We encourage the Commission to:
1) Identify the effective use of current and future Personal Health Record applications, including effective user access to data, documents and media, as one of the benchmarks for establishing its minimum standards for speed, bandwidth and device capabilities that would be supported by any Lifeline Internet subsidy.
2) Invite appropriate officials of the Department of Health and Human Services, including the Centers for Medicare and Medicaid Services, to join with FCC staff and other concerned parties to discuss how these agencies might coordinate efforts to maximize the impact of a Lifeline broadband option on low-income PHR adoption — for example, through support for community marketing and consumer training initiatives.
3) In establishing criteria for approving innovative or non-conventional Lifeline broadband providers, give weight to the proposed provider’s ability and intent to provide training in support of PHR adoption.
(In a footnote, we gave this example of the problem.)
MetroHealth is a large safety-net hospital system serving Cleveland and Cuyahoga County, Ohio. The system saw about 300,000 individual patients between January 2012 and May 2015. 58% were either covered by Medicaid or were uninsured. Only 30% had commercial insurance coverage.
The 2013 American Community Survey showed that Cleveland remains one of the nation’s poorest big cities, and also one of the worst-connected; 41% of the city’s households had incomes below $20,000, and only 37% of those sub-$20,000 households reported having any kind of home Internet subscription (including mobile). Separately, a countywide phone survey commissioned by OneCommunity’s Connect Your Community Project, and carried out in October 2012, found the percentage of fixed home broadband users among Medicaid clients to be only 42% countywide, and just 38% in the city of Cleveland and adjacent lower-income suburbs.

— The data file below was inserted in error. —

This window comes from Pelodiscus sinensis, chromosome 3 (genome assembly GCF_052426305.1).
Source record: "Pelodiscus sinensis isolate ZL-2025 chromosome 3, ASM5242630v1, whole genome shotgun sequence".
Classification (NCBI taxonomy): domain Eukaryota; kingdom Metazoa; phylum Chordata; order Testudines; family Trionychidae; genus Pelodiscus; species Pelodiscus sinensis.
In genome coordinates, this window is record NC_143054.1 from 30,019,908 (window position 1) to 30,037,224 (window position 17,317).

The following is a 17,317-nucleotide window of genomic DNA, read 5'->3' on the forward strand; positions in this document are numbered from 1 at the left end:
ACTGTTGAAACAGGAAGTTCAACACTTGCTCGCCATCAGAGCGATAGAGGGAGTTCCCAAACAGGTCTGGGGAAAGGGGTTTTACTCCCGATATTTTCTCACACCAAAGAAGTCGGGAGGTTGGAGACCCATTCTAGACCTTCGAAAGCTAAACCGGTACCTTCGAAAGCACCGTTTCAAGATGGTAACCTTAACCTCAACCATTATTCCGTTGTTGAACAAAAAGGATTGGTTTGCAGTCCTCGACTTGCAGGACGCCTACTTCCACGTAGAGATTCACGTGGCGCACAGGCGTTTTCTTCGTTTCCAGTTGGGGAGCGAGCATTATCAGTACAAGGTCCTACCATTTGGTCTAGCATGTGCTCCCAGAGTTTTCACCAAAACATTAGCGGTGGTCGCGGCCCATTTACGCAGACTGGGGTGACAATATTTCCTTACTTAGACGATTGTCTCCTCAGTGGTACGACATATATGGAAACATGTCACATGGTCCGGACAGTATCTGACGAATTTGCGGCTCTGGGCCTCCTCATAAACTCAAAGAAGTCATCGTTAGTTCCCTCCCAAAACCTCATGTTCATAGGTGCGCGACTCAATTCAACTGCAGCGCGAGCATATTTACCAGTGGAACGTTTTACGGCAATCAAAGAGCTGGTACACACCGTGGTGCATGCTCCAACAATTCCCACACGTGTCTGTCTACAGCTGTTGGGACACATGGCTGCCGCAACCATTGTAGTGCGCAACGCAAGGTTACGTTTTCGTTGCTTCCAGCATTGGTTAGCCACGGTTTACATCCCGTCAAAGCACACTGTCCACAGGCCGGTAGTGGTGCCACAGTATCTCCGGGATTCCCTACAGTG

A recent analysis of MetroHealth’s 75,000 MyChart users by researchers from the Center for Health Care Research and Policy found that only about 20% of the system’s Medicaid-covered patients had logged in, compared to 36% of commercially insured patients. They also found, looking at the percentages of users who engaged in “Common PHR Activities” such as reading messages, viewing lab results, checking allergies and requesting advice, that “Medicaid and uninsured patients had noticeably lower levels of use across all categories”. The researchers characterize this pattern as “An Emerging Inequality”, and comment that “Differences in the uptake and use of PHRs could increase or exacerbate health disparities.”
MetroHealth’s Chief Informatics Officer, Dr. David Kaelber, expanded on this concern in a June 10, 2015 letter to the Broadband Opportunity Council: “MetroHealth can already see Cleveland’s economic digital divide reflected in our MyChart user data… There is good reason for concern that this disparity may widen, as continuing efforts to add MyChart users run up against the limited supply of lower-income patients who are actually able to respond.”